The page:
# coord_fixed: Cartesian coordinates with fixed "aspect ratio" In ggplot2: Create Elegant Data Visualisations Using the Grammar of Graphics

## Description

A fixed scale coordinate system forces a specified ratio between the physical representation of data units on the axes. The ratio represents the number of units on the y-axis equivalent to one unit on the x-axis. The default, `ratio = 1`, ensures that one unit on the x-axis is the same length as one unit on the y-axis. Ratios higher than one make units on the y axis longer than units on the x-axis, and vice versa. This is similar to `eqscplot`, but it works for all types of graphics.

## Usage

 `1` ```coord_fixed(ratio = 1, xlim = NULL, ylim = NULL, expand = TRUE) ```

## Arguments

 `ratio` aspect ratio, expressed as `y / x` `xlim` Limits for the x and y axes. `ylim` Limits for the x and y axes. `expand` If `TRUE`, the default, adds a small expansion factor to the limits to ensure that data and axes don't overlap. If `FALSE`, limits are taken exactly from the data or `xlim`/`ylim`.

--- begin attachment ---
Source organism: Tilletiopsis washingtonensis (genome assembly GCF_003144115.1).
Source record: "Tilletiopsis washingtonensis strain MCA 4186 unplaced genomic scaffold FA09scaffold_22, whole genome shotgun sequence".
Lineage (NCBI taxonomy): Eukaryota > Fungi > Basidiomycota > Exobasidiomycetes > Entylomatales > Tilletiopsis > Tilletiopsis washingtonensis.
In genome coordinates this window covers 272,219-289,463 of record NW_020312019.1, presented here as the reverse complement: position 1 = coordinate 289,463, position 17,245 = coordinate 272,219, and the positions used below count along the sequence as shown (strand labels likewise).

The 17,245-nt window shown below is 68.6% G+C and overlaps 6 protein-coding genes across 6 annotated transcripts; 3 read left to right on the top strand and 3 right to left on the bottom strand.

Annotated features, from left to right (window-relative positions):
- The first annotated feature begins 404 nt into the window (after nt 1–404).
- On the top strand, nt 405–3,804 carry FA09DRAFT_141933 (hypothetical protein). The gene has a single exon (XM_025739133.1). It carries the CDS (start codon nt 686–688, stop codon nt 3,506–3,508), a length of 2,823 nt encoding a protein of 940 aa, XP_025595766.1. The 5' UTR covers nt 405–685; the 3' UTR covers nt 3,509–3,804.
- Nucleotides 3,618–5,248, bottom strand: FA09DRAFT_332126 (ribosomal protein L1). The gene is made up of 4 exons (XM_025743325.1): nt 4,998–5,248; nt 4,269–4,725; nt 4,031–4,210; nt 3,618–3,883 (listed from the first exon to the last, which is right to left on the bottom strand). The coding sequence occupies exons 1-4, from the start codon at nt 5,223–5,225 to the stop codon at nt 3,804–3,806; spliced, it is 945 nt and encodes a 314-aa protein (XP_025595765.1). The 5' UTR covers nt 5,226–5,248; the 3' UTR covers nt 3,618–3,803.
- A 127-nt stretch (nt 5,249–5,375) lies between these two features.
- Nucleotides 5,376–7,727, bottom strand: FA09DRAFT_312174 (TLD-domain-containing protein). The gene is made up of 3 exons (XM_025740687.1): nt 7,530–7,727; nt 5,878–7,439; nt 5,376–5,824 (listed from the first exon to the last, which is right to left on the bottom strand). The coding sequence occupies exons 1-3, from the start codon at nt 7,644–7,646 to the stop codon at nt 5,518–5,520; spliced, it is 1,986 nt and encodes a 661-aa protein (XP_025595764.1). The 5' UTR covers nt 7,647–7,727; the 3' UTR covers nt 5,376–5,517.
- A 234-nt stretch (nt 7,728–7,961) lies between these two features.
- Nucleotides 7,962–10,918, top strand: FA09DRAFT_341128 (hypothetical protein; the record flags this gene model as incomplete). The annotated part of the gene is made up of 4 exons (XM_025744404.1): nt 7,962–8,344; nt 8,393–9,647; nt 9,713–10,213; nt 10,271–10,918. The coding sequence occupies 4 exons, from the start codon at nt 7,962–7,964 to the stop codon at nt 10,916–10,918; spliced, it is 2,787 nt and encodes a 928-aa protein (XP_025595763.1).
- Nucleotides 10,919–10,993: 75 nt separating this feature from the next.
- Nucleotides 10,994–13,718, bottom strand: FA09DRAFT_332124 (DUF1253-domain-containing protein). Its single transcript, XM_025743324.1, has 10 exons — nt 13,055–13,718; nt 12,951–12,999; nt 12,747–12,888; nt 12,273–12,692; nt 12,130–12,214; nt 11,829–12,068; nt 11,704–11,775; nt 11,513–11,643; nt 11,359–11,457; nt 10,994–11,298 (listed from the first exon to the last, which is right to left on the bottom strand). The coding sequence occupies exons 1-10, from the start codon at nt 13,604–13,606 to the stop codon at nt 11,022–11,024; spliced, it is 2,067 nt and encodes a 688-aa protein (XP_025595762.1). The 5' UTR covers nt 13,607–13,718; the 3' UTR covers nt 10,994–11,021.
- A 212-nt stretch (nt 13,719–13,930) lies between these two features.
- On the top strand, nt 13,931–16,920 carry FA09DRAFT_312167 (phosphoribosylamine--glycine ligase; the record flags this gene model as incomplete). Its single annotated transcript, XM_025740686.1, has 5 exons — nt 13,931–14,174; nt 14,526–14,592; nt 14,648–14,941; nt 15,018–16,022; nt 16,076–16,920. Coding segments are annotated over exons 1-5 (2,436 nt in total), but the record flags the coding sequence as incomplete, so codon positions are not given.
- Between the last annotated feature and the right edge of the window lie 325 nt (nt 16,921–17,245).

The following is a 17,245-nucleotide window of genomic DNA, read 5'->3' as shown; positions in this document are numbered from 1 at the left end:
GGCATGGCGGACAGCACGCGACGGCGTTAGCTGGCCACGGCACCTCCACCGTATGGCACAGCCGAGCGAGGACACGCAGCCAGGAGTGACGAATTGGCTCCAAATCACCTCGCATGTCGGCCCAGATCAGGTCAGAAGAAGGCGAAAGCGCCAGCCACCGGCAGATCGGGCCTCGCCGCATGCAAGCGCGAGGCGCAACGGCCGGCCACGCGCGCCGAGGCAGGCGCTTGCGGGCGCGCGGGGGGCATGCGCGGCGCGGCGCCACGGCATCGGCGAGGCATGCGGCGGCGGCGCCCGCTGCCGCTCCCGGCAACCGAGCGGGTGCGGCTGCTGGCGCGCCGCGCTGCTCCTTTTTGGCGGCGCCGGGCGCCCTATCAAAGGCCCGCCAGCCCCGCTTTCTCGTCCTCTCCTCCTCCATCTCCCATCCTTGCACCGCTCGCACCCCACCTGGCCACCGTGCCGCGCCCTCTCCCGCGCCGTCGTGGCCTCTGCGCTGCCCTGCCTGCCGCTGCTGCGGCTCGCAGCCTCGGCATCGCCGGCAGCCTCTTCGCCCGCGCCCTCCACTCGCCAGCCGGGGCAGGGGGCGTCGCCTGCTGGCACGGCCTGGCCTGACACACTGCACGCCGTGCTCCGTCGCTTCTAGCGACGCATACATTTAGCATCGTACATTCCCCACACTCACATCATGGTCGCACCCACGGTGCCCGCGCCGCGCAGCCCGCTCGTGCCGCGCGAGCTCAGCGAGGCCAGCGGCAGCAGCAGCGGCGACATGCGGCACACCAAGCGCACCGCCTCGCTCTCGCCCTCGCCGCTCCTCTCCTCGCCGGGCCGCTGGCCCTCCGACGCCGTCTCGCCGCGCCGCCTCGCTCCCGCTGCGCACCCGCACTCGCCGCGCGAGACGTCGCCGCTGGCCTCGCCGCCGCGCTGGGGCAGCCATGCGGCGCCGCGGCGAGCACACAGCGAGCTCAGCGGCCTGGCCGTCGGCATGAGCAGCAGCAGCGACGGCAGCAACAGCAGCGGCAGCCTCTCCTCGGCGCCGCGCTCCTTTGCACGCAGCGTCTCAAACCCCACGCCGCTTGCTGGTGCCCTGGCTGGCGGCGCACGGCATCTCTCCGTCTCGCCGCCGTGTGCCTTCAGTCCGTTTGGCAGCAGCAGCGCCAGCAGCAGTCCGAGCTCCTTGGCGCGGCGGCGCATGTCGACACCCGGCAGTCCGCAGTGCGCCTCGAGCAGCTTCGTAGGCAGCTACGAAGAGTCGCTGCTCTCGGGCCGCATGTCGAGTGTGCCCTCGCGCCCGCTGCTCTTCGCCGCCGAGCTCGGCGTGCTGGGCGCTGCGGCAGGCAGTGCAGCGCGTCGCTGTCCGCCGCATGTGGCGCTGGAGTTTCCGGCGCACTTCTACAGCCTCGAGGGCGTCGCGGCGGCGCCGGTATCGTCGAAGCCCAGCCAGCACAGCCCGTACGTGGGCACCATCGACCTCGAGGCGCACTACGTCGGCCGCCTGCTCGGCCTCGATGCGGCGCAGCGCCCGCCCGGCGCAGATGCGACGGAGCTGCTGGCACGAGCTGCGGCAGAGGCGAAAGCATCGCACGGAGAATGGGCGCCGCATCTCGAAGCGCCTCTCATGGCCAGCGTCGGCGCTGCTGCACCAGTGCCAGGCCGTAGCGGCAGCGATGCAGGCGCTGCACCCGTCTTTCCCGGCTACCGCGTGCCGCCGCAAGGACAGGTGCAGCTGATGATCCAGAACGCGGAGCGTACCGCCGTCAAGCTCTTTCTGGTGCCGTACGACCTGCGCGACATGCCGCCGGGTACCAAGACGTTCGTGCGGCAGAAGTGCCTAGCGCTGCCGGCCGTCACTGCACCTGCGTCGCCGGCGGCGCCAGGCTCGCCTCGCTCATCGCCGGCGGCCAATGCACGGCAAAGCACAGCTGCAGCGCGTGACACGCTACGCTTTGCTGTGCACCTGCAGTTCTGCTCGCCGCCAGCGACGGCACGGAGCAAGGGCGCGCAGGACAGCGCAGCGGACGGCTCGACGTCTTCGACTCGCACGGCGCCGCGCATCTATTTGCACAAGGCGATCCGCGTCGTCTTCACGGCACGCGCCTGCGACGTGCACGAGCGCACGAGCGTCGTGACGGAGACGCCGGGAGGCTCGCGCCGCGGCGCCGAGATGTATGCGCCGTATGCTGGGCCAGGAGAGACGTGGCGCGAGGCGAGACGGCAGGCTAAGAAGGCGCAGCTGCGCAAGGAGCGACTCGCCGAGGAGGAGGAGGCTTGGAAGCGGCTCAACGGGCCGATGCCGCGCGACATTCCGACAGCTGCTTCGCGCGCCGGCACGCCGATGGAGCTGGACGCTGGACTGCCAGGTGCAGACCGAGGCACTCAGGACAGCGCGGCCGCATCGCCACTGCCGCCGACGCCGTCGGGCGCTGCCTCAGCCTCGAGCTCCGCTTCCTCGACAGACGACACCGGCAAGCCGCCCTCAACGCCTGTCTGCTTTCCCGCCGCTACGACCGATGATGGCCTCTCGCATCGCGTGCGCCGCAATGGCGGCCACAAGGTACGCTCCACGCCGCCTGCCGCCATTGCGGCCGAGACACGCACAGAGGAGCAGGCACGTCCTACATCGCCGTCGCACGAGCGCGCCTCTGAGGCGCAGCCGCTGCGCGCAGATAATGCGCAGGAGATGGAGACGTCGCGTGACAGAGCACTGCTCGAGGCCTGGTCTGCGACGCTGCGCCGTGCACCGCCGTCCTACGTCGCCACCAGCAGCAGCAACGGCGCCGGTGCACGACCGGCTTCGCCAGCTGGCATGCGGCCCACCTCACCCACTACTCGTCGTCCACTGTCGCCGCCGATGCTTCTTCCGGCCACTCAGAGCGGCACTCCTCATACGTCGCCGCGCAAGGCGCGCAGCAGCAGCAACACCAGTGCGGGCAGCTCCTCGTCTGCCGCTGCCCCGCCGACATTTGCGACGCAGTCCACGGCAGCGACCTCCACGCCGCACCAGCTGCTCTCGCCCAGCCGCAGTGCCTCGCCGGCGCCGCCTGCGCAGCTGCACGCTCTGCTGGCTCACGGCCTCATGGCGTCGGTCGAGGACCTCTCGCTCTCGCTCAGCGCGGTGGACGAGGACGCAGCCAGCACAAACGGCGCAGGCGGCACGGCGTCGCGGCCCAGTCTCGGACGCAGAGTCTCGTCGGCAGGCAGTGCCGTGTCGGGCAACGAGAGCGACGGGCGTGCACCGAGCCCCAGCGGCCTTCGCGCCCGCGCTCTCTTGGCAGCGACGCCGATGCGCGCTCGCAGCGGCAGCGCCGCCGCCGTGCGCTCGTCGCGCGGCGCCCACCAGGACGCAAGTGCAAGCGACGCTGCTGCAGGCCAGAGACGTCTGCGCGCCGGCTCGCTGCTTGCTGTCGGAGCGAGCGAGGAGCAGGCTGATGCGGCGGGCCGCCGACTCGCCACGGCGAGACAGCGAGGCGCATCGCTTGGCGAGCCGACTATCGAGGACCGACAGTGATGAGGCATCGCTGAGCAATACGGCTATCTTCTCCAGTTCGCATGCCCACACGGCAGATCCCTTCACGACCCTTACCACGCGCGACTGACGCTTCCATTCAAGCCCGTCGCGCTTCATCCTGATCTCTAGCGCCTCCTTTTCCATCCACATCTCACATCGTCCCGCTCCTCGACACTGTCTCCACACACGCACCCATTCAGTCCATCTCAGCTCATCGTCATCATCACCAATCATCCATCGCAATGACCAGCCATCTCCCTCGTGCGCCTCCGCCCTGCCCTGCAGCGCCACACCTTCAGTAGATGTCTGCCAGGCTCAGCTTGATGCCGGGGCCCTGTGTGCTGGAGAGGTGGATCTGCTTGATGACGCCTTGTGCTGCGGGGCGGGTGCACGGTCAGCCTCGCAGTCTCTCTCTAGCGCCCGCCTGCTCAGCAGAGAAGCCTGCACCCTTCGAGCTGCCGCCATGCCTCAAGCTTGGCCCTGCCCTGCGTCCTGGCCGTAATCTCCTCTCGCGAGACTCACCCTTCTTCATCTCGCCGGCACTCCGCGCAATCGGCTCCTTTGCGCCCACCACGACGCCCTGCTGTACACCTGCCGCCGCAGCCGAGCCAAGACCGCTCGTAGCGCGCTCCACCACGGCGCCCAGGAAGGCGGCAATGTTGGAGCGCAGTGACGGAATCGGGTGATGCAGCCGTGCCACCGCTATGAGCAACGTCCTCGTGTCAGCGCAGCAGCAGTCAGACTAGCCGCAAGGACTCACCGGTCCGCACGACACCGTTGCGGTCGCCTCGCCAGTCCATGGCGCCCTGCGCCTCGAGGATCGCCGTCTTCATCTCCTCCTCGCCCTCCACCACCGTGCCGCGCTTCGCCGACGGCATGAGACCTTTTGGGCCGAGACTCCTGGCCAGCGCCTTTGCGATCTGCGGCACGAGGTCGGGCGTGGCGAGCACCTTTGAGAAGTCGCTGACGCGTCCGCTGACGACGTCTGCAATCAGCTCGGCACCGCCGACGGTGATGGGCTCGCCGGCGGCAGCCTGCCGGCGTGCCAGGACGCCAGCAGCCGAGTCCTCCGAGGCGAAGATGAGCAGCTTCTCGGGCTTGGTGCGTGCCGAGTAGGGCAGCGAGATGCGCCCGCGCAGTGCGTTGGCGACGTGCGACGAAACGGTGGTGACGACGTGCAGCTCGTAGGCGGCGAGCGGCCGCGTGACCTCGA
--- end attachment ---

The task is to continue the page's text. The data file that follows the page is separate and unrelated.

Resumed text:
## Examples

 ```1 2 3 4 5 6 7 8 9``` ```# ensures that the ranges of axes are equal to the specified ratio by # adjusting the plot aspect ratio p <- ggplot(mtcars, aes(mpg, wt)) + geom_point() p + coord_fixed(ratio = 1) p + coord_fixed(ratio = 5) p + coord_fixed(ratio = 1/5) # Resize the plot to see that the specified aspect ratio is maintained ```

### Example output

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ggplot2 documentation built on May 30, 2017, 2:36 a.m.